Chinese imports of oil were up 10% year on year in the period to August according to the All China Market Research Company. The Number of US oil rigs has fallen to 600 from a prior peak of 1600 in October last year, as output tumbles.
Conflicts in the Middle East, Russian bombs into Syria, Nato troops into Turkey. The potential for an oil price explosion is evident given geo political tensions, strong demand, a supply squeeze and a slight nudge from OPEC.
Commodity prices are adjusting to over supply. The mists will slowly clear over the underlying Chinese growth rate this year and next. In farming it is said, the best cure for low prices, is low prices! And so it will prove into 2015. Energy and commodity prices will rally as strong growth continues across the world.
So what happened in the UK this week … Trade Figures …
The trade figures in August were disappointing but should come as no surprise to readers of The Saturday Economist. Month on month figures can be misleading and subject to revision. A trade in goods deficit of £125 billion is in prospect this year compared to a revised £123.7 billion last year. A service sector surplus of £95 billion will mitigate the problem. The overall trade in goods and services deficit just under 2% of GDP will not present a threat to growth at this stage.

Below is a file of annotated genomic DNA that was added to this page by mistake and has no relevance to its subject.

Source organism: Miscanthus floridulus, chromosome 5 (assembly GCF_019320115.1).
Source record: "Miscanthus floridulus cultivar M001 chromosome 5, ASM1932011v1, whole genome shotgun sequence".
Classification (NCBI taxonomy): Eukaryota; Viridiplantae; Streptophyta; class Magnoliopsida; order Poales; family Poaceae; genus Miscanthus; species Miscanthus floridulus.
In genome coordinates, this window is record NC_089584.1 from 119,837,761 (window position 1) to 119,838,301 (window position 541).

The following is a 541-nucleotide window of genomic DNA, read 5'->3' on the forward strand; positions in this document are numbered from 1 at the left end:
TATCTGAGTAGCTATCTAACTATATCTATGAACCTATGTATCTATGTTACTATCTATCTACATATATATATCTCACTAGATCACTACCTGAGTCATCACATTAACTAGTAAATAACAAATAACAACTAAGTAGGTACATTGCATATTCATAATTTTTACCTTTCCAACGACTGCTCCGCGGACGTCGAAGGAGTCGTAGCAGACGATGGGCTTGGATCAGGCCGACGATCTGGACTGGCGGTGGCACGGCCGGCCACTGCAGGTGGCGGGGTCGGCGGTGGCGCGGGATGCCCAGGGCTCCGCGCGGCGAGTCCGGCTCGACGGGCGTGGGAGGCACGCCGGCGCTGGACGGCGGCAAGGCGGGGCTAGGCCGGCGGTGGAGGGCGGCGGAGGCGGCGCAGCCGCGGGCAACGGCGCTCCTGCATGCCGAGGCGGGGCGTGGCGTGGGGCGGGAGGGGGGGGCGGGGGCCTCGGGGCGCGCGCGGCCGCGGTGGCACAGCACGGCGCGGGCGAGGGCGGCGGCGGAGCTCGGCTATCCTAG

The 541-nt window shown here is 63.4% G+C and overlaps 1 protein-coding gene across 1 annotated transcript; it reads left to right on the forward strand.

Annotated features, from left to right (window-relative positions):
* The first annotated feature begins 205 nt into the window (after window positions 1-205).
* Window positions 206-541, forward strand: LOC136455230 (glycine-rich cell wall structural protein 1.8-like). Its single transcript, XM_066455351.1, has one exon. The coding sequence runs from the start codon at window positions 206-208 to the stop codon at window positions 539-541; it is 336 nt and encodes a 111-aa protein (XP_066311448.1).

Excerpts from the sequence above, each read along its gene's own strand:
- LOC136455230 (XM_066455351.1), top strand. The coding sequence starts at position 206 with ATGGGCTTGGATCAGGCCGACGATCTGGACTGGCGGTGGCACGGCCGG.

The latest data from the Office for National Statistics continue to present a gloomy outlook for the manufacturing sector. Output in August fell by 0.8% following a drop of -1.2% in July. We expect manufacturing output in Q3 to fall by 1% compared to the same period last year.
For the year as a whole, we now expect growth of just 0.5% in the current year compared to growth of 2.7% last year. Next year we forecast a slight improvement with growth up by 1.5%. That’s more or less in line with the long run [fifty year] average. The march of the makers will be unable to rebuild the workshop of the world any time soon and won’t hit the government £1 trillion export target by 2020.
Overall manufacturing output remains some 7% below the pre recession peak and in line with levels experienced sixteen years ago, at the end of 1989. We expected too much from manufacturing in the re balancing agenda. The average rate of growth since 1950 has been just 1.5% hence the share of output decline in an economy growing at 2.5% plus.
We analyse some fifty sectors in manufacturing. Strengths in food, beverages and transport equipment are high growth areas compared to the overall trend. Check out our manufacturing update for October to understand more about the vagaries of manufacturing in the UK. Available from the web site.